Honestly, take one look at the Golden-Mantled Ground Squirrel and tell me that isn’t the cutest thing you’ve ever seen.

So anyway, this is why I am training to become a Princeton Outdoor Action leader.  For a week, the week before school starts in the fall, I will take a group of seven or eight new freshmen on a backpacking trip — the same kind of orientation trip that I myself enjoyed so much this past September.

More than anything during these OA classes, I catch myself drawing parallels to what I do in ROTC.  Obviously, being out in the field requires much of the same practical skills as backpacking, and we use much of the same equipment (But I’m not going to lie: I’m psyched that on the frosh trip I will be using a comfy, top-of-the-line OA internal frame pack instead of my army ruck).

Because we have done some land nav labs already, I felt comfortable when we talked about map and compass.  Also, after my first wilderness first aid session today I found myself thinking about the infamous aid and litter acronym that only a few male cadets have felt comfortable saying out loud when I’m around.  Really Bad Boys Should Find Better Hobbies, its true, but awkward as it is I must admit I remember the other one better.  Shhhh.  Actually, the OA first aid curriculum seems to love acronyms as much as the army, so MLIG* but because the acronyms are from different sources it kind of feels like when Tiger Co. and Lion Co. have a UCE.**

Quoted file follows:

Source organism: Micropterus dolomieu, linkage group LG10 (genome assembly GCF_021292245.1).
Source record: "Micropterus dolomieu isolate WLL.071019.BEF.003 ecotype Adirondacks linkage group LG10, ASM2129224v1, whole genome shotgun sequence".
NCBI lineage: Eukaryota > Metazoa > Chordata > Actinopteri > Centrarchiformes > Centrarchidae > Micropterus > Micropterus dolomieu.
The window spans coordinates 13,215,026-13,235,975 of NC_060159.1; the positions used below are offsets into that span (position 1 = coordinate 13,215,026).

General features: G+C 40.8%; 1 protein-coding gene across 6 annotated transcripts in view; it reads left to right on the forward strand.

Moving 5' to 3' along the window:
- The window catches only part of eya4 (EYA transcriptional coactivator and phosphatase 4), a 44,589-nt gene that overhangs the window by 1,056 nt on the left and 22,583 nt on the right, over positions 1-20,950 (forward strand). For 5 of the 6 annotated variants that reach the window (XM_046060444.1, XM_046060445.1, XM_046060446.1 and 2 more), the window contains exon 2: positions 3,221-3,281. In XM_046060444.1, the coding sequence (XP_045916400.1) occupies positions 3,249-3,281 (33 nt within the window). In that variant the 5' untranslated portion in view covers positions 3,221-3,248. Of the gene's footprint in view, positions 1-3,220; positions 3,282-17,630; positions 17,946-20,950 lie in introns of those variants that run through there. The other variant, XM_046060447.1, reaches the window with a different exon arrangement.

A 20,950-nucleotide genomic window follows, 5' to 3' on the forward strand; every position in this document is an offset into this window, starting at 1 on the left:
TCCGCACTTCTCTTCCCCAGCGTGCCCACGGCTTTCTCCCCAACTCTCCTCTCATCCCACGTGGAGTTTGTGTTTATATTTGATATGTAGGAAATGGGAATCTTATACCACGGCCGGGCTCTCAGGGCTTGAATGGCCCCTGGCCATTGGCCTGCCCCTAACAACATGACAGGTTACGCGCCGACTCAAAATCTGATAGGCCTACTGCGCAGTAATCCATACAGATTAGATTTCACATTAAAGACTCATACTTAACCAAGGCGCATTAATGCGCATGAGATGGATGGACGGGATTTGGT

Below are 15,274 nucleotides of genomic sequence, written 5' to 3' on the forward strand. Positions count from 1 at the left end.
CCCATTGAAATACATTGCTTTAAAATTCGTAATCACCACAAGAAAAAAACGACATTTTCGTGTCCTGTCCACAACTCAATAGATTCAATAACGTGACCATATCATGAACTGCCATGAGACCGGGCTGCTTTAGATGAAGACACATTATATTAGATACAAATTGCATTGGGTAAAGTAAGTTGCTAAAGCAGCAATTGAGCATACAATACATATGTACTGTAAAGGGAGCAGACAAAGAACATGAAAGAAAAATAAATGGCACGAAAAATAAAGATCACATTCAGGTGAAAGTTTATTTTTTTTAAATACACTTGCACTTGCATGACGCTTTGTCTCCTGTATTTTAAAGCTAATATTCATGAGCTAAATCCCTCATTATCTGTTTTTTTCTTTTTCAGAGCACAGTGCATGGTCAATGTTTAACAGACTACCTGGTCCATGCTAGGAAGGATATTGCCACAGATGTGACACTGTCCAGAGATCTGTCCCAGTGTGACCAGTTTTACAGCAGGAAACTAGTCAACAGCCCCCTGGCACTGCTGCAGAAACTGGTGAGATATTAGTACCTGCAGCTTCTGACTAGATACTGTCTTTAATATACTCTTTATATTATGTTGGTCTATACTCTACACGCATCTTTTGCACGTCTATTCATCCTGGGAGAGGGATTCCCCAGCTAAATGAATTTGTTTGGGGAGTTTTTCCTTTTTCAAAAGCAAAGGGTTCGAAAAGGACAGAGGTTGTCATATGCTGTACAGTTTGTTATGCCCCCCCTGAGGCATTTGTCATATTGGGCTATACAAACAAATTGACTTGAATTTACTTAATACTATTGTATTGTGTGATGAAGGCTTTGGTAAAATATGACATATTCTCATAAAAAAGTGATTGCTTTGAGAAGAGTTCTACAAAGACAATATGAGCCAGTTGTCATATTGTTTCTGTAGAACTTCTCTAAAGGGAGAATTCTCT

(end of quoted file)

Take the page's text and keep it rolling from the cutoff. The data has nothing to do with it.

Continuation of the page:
Other similarities are more subtle.  For example, OA has a whole philosophy behind “experiential learning,” where each activity on the trip involves the leader briefing the group and then debriefing afterward.  I wonder what my frosh would think if I disseminated an Operation Order and then conducted an After Action Report…in formation.    “Ok, guys, drop the trail mix. Take out a pencil and paper and prepare to copy!”  I can already see the fear on their little freshman faces.

In conjunction with this brief-activity-debrief idea my OA instructor touted the Situational Leadership Model, (he actually said “the military uses this” to give it legitimacy).  I am inclined to buy into it.  I certainly know that at the beginning of the year, we MS 1s certainly required more task-oriented direction and now that we know some basic skills there is more emphasis on how to interact amongst each other.

Brigade FTX is this weekend.  Howbout some s’mores while pulling security on the FOB?


*My Life is Great (no, you won’t find this in an army field manual)

**Unit Cohesion Event (a party. My non-ROTC friends think this one is hilarious)